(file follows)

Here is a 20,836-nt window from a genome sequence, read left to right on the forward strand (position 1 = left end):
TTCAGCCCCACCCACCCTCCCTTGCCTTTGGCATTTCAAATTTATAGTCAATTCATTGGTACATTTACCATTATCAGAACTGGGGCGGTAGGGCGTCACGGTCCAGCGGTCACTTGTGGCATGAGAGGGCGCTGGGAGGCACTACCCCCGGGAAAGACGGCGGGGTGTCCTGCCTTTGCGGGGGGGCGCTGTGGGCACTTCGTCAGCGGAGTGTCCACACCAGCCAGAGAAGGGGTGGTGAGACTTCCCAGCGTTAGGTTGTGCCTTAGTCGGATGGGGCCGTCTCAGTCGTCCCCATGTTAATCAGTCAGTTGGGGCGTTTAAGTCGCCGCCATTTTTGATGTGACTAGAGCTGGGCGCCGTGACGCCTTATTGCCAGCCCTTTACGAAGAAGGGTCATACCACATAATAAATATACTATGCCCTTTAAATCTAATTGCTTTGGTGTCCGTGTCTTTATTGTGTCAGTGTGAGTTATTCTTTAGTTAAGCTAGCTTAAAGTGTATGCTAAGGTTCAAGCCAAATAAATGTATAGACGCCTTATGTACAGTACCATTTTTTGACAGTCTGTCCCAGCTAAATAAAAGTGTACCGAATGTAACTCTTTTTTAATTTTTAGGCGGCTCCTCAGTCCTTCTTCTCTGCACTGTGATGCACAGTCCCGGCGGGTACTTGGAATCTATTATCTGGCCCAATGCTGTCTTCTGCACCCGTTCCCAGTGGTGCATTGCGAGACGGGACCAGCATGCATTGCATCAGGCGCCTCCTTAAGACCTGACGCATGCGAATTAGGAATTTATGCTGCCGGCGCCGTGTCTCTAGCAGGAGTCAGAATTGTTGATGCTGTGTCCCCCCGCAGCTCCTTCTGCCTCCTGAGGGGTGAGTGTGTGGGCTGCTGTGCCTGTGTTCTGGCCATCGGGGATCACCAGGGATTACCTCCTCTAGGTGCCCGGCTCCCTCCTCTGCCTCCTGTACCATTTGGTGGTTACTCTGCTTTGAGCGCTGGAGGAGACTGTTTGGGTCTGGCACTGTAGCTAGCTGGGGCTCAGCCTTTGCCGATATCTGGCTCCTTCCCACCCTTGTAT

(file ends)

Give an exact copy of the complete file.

Here is a 20,836-nt window from a genome sequence, read left to right on the forward strand (position 1 = left end):
TTCAGCCCCACCCACCCTCCCTTGCCTTTGGCATTTCAAATTTATAGTCAATTCATTGGTACATTTACCATTATCAGAACTGGGGCGGTAGGGCGTCACGGTCCAGCGGTCACTTGTGGCATGAGAGGGCGCTGGGAGGCACTACCCCCGGGAAAGACGGCGGGGTGTCCTGCCTTTGCGGGGGGGCGCTGTGGGCACTTCGTCAGCGGAGTGTCCACACCAGCCAGAGAAGGGGTGGTGAGACTTCCCAGCGTTAGGTTGTGCCTTAGTCGGATGGGGCCGTCTCAGTCGTCCCCATGTTAATCAGTCAGTTGGGGCGTTTAAGTCGCCGCCATTTTTGATGTGACTAGAGCTGGGCGCCGTGACGCCTTATTGCCAGCCCTTTACGAAGAAGGGTCATACCACATAATAAATATACTATGCCCTTTAAATCTAATTGCTTTGGTGTCCGTGTCTTTATTGTGTCAGTGTGAGTTATTCTTTAGTTAAGCTAGCTTAAAGTGTATGCTAAGGTTCAAGCCAAATAAATGTATAGACGCCTTATGTACAGTACCATTTTTTGACAGTCTGTCCCAGCTAAATAAAAGTGTACCGAATGTAACTCTTTTTTAATTTTTAGGCGGCTCCTCAGTCCTTCTTCTCTGCACTGTGATGCACAGTCCCGGCGGGTACTTGGAATCTATTATCTGGCCCAATGCTGTCTTCTGCACCCGTTCCCAGTGGTGCATTGCGAGACGGGACCAGCATGCATTGCATCAGGCGCCTCCTTAAGACCTGACGCATGCGAATTAGGAATTTATGCTGCCGGCGCCGTGTCTCTAGCAGGAGTCAGAATTGTTGATGCTGTGTCCCCCCGCAGCTCCTTCTGCCTCCTGAGGGGTGAGTGTGTGGGCTGCTGTGCCTGTGTTCTGGCCATCGGGGATCACCAGGGATTACCTCCTCTAGGTGCCCGGCTCCCTCCTCTGCCTCCTGTACCATTTGGTGGTTACTCTGCTTTGAGCGCTGGAGGAGACTGTTTGGGTCTGGCACTGTAGCTAGCTGGGGCTCAGCCTTTGCCGATATCTGGCTCCTTCCCACCCTTGTAT